The bad news is that it’s for the Raiders.
Oakland could possibly turn themselves around, but they’re the slowest to do so in the AFC West. The defenses in Denver and Kansas City are looking even better this season, while their out-of-conference games against the defenses in the NFC West could make things even uglier (did you see the Seahawks on Thursday night?!?) Oakland’s receiving corps has plenty of potential – Rod Streater and Denarius Moore, plus the addition of James Jones from Green Bay – but just like his bro, Carr will be spending most of the time on his back if the offensive line can’t recover from the loss of tackle Jared Veldheer to free agency.
Carr might be the first in, but he could just as easily be the first out.
Cashed Out: Johnny Manziel, Browns
Even if he might be the most discussed rookie since Tim Tebow, Jonathan Football is suiting up for the Browns, who may very well be the worst team in the league.
The Browns didn’t really do anything to prepare for the impending loss of Josh Gordon, meaning that their top three receivers – Miles Austin, Andrew Hawkins and Travis Benjamin – combined to have 58 catches and 700 yards last year. That’s less than half as many yards as what Gordon produced, and he had Jason Campbell, Brandon Weeden and Brian Hoyer throwing the ball his way.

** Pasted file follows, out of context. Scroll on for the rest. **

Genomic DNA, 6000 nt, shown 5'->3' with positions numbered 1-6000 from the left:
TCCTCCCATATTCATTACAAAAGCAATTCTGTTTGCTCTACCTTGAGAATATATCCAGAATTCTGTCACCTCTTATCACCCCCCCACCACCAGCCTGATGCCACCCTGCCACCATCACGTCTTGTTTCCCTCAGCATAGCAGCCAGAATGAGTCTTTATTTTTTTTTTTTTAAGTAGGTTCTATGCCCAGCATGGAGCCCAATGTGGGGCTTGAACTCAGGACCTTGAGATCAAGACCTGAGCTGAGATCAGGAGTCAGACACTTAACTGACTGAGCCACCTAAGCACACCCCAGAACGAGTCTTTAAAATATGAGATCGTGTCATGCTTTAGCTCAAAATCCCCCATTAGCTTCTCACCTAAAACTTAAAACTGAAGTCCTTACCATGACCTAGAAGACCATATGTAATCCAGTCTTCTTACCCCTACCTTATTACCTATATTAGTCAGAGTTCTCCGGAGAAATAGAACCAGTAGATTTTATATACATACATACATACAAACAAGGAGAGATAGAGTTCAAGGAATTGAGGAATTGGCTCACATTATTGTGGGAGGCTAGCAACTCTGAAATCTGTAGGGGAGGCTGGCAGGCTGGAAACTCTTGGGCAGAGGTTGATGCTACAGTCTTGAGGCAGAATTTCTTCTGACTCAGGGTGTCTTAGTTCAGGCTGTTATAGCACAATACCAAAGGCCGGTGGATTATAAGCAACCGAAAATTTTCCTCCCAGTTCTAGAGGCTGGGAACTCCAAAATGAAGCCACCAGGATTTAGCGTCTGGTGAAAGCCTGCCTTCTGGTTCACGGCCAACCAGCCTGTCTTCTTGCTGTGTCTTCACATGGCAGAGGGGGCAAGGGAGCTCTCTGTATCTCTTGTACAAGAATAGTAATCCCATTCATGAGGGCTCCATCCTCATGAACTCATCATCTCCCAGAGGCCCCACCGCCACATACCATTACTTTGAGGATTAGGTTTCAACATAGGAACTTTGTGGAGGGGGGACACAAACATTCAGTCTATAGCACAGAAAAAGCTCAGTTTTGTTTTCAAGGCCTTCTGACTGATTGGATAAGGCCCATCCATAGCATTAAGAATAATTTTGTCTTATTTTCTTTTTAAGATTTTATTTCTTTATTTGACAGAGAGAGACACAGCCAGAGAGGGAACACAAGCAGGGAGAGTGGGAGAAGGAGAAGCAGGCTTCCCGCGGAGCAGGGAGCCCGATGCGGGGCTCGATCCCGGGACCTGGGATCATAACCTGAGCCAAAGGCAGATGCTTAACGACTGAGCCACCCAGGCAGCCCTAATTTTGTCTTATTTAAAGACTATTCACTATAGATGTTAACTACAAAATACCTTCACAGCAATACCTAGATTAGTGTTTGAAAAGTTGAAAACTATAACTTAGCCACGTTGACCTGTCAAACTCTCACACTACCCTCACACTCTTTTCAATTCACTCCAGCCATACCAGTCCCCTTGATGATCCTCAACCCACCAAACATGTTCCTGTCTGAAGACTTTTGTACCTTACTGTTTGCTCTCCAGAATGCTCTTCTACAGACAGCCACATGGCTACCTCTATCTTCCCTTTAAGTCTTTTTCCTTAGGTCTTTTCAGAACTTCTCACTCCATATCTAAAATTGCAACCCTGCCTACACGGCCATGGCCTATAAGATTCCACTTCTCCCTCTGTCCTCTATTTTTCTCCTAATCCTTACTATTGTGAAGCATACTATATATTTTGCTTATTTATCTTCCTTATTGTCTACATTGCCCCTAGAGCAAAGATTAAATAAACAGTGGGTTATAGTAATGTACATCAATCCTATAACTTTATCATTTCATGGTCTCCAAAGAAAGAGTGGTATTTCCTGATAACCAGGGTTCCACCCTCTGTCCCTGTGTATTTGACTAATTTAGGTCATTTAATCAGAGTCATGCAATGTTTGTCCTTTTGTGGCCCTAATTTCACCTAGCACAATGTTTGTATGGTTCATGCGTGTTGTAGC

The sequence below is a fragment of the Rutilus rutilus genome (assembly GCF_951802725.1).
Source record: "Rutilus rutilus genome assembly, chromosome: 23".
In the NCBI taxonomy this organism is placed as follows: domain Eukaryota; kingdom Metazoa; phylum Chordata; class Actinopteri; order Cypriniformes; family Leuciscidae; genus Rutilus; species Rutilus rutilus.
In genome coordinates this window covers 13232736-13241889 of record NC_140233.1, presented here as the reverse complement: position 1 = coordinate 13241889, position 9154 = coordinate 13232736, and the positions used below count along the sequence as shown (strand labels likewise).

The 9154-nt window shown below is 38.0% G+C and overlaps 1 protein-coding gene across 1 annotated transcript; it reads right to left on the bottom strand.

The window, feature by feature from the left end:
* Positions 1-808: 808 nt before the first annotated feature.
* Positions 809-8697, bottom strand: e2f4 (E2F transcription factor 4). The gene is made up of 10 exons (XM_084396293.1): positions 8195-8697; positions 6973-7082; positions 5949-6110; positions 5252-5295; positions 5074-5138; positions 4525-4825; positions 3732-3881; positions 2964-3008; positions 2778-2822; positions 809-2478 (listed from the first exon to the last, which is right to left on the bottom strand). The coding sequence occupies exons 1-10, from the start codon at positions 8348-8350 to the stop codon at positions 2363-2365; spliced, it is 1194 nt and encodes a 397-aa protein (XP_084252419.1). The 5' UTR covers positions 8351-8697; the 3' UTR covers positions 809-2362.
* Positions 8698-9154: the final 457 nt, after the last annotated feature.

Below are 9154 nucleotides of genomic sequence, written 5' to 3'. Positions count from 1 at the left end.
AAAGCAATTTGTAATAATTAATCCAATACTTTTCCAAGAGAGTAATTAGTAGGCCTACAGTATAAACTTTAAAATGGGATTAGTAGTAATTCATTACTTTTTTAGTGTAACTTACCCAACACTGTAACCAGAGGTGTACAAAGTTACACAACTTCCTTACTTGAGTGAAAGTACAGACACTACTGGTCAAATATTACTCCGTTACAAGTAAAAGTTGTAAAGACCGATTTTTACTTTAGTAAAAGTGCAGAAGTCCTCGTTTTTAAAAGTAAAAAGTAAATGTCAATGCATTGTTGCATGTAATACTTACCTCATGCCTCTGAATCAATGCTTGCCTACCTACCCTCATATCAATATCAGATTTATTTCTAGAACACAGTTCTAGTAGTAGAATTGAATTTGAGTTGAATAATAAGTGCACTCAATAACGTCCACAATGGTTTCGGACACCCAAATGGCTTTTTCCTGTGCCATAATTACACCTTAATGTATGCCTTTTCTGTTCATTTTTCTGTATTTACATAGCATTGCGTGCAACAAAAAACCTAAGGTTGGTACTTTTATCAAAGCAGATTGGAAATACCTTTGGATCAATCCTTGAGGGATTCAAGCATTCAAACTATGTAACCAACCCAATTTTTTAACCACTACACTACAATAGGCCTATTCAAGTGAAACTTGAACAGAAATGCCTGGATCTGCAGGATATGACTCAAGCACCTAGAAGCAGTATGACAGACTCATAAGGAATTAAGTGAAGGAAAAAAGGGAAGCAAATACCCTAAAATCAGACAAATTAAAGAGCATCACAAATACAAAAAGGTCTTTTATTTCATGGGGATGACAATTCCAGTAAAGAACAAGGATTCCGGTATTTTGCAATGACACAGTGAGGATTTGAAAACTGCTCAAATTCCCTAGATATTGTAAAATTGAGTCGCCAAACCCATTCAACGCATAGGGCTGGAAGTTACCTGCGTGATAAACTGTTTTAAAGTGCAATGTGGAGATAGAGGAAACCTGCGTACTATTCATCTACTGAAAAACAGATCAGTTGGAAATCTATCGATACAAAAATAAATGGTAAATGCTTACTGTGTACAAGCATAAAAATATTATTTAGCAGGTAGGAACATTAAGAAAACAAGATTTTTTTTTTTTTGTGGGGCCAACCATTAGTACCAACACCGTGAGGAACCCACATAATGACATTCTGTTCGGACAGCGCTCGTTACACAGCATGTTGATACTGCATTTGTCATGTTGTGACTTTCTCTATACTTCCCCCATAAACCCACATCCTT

Hoyer won the starting job (uh, congratulations?) in the preseason, and Manziel will try to learn as much from offensive coordinator Kyle Shanahan as RGIII once did in Washington, but this team does not have the firepower that the Redskins did. They also have to play the Steelers, Ravens and Bengals twice, plus matchups against top 10 defenses like the Panthers, Saints, Bills and improving Bucs.